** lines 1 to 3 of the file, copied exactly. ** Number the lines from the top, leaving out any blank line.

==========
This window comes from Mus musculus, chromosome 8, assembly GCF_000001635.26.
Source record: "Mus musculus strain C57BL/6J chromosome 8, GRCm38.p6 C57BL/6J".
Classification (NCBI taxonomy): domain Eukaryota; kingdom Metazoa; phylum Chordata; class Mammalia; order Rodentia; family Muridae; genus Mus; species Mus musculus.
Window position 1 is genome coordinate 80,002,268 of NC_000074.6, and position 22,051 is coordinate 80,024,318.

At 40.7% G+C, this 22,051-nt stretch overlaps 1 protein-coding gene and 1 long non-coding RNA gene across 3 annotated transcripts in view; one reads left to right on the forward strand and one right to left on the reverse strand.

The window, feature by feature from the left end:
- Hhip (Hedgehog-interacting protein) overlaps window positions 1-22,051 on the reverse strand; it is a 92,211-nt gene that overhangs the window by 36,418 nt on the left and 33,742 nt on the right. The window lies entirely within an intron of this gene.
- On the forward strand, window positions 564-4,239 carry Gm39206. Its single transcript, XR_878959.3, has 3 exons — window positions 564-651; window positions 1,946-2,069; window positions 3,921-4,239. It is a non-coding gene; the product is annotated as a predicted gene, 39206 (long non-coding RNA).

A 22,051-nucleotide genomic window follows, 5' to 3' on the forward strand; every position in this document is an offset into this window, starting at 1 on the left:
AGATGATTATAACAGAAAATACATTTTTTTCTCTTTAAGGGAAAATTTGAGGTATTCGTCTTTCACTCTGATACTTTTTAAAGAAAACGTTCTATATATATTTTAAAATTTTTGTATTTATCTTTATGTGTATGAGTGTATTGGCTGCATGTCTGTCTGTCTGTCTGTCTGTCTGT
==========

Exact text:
This window comes from Mus musculus, chromosome 8, assembly GCF_000001635.26.
Source record: "Mus musculus strain C57BL/6J chromosome 8, GRCm38.p6 C57BL/6J".
Classification (NCBI taxonomy): domain Eukaryota; kingdom Metazoa; phylum Chordata; class Mammalia; order Rodentia; family Muridae; genus Mus; species Mus musculus.